21 March 2018

Zimbabwe: Raza Dismissal Torches Storm

Photo: The Herald
Zimbabwe cricket all-rounder Sikandar Raza.

Former Sports Minister David Coltart has called for an investigation into the shocking decision which led to the dismissal of key Zimbabwean batsman Sikandar Raza in a high-stakes ICC Cricket World Cup Qualifier which produced a run-feast at Harare Sports Club on Monday.

Coltart, an ardent cricket fan who has been playing a leading role in mobilising support for the Chevrons in their quest to qualify for the ICC Cricket World Cup in England and Wales next year, said Raza's dismissal was a shock and needed an investigation. The Zimbabwean all-rounder, who had expertly shepherded his side to victory by guiding the Chevrons tail to help the team take their score past 200 in their win over Ireland at Harare Sports Club, was dismissed in controversial fashion a ball into the 42nd over.

Zimbabwe were well set at 234/4 with 47 balls in hand and Brendan Taylor going well after having scored a century for his team against the Windies.

However, Raza, who has been one of the standout players at the ICC Cricket World Cup Qualifiers, with both bat and ball, was adjudged to have been bowled by Windies skipper Jason Holder in a defining moment of the game. Raza chased a wide delivery from Holder, which was arrowing down the leg side, and the ball came off his pads and then found contact with his off stump as he went for 22 in which he had scored two fours.

However, Holder appeared to have overstepped when he sent that delivery and television replays seemed to confirm just that with a number of angles showing there was nothing behind the line.

Raza, who had started trooping off, was told to wait for the television umpire, Adrian Holdstock of South Africa, who somehow gave the benefit of doubt to Holder in a very key moment of the game.

Zimbabweans believe Raza, who is good in scoring big towards the end of the innings, would have helped their team past the 320 mark and the Windies, who eventually won the match by four wickets with six balls remaining, would have found it difficult to chase that total.

A victory would have powered the Chevrons into the World Cup with a game to spare but, as it turned out, their chances for an onslaught in the final overs was derailed and they scored only 55 runs from their final 47 balls.

Coltart said the ICC needed a review of the way such crucial matches, where a place at the World Cup would be at stake, and decisions by the officials interrogated.

Michael Gough of England and Simon Fry of Australia where the on-field umpires while Paul Wilson, another Aussie, was the reserve umpire. "The #ICC needs to review the shocking lapse yesterday (on Monday) by the third umpire regarding Raza's dismissal," Coltart said on Twitter.

"By all accounts, including neutrals, this was a poor decision which needs to be investigated. It had a major impact on the game, especially given so much rests on these matches." And there was a chorus of approval to Coltart's argument. "Imagine the impact Raza would have made in those last overs," someone who goes by the Twitter handle @welliemach said. Praise Dumi Dlakama asked, "why do wrong decisions always go against us?" while Emmanuel Mberi said, "it's always against us, remember the game against Ireland in 2015?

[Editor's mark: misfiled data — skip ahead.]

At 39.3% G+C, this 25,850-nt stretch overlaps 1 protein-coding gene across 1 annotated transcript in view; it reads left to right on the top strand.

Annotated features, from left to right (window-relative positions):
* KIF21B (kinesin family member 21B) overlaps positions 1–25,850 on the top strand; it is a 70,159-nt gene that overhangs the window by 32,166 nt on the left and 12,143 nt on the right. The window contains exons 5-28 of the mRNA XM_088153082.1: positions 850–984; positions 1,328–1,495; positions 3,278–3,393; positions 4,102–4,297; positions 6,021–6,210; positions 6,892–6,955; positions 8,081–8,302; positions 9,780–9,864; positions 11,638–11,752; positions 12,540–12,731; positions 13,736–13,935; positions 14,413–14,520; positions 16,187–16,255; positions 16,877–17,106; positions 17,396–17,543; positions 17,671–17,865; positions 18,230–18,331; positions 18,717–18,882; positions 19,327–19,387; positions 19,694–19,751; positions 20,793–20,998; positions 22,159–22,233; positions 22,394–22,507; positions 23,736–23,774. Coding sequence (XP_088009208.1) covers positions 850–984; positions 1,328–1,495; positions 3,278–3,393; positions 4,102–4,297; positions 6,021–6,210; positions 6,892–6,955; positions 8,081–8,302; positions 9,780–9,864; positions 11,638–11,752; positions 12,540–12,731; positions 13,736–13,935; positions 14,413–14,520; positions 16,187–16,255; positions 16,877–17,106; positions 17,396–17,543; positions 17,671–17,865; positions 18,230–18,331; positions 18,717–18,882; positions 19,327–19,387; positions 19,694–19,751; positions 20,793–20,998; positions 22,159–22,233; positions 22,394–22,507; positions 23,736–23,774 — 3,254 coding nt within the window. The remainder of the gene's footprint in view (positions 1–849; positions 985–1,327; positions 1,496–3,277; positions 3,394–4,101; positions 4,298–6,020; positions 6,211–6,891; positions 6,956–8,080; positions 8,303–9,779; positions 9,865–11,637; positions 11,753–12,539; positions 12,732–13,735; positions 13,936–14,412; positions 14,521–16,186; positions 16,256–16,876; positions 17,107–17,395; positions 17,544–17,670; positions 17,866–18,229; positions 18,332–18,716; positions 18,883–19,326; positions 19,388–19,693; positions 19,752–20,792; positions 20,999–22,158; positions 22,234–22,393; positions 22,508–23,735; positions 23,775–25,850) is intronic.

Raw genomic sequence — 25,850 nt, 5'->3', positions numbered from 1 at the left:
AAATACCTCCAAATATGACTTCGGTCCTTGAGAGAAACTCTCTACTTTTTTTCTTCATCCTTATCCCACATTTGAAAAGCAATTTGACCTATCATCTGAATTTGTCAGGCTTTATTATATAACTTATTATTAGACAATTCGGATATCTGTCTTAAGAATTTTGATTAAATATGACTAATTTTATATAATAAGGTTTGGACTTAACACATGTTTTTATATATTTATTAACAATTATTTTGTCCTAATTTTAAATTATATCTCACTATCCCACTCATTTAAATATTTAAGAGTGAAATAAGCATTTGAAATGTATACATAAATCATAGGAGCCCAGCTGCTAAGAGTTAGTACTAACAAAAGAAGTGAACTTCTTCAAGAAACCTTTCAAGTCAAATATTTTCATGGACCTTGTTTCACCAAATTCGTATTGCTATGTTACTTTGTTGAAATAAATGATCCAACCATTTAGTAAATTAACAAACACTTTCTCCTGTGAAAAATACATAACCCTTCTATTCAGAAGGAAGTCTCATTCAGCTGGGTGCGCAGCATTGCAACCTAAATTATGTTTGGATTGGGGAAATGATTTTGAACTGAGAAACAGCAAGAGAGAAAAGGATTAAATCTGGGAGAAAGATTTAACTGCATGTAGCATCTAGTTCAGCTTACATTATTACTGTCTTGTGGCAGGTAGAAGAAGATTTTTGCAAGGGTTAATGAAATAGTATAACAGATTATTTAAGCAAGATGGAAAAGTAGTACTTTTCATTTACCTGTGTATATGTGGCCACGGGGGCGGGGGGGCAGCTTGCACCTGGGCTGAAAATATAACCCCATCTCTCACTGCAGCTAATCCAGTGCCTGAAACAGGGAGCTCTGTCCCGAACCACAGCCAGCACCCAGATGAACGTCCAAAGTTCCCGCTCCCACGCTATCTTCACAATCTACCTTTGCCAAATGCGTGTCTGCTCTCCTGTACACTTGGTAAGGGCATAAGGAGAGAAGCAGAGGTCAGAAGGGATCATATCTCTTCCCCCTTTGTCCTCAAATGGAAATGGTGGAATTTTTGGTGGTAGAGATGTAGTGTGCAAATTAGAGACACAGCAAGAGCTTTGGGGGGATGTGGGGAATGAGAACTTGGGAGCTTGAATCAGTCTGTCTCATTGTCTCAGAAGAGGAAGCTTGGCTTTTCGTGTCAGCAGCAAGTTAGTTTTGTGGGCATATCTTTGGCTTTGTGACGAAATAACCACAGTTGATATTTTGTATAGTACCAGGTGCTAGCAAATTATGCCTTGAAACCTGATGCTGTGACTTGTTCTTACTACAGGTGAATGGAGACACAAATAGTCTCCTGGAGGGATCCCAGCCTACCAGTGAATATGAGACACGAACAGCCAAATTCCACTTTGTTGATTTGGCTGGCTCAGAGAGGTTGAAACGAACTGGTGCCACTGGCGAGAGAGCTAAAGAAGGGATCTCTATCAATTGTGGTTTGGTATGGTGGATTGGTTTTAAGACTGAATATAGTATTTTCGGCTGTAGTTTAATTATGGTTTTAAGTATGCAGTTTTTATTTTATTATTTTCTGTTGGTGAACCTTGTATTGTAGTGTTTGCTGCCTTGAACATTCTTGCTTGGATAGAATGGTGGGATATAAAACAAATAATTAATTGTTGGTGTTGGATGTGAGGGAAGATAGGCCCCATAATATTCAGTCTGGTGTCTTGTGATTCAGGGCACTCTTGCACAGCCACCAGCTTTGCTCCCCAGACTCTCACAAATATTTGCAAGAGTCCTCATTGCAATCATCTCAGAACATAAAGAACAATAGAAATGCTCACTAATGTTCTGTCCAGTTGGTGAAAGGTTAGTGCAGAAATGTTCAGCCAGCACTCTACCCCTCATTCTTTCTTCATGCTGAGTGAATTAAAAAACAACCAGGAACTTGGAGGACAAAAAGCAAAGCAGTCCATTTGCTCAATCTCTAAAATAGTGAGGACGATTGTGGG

"They seem to have an agenda against Zim. Perhaps it's something beyond sport . . . politics." Danai Ellen Mukwe said, "I strongly agree it was a clear no ball."

ESPNCricinfo's live coverage of the match also questioned the dismissal.

"Raza, OUT, the captain's done the trick, or has he? Off the pad and onto the stumps. Big, big scalp," the website said.

"This is clever bowling, sees the batsman looking to make room and followed him by angling this full down leg, Raza cramped for room as he looked to work this to the leg side, as the ball deflects off the pad onto the stumps. 'Raza was halfway down towards the dressing room when he was called back. That's because Holder has overstepped. Oh, dear. But that's been deemed legitimate. Big moment either way. The third umpire took a number of looks at that and deemed that a legal delivery. Harsh call, perhaps.

"There was nothing behind the line. Streak called it a no-ball from the dressing room, but was shocked at the eventual decision like many others."

Coltart said despite the setback against the Windies, the Chevrons needed to retain their focus and called for the fans to continue supporting them.

"We need to encourage @GraemeCremer and his lads. Today's performance was key in keeping the 2nd best run rate which could still determine who qualifies if it rains," said Coltart.

"Also, Zimbabwe's performance has sent a powerful message to the world that we have a team capable of beating anyone.

"@BrendanTaylor86 and @SRazaB24 have been the standout batsmen of the Qualifiers and I look forward to seeing them perform next year in the World Cup."

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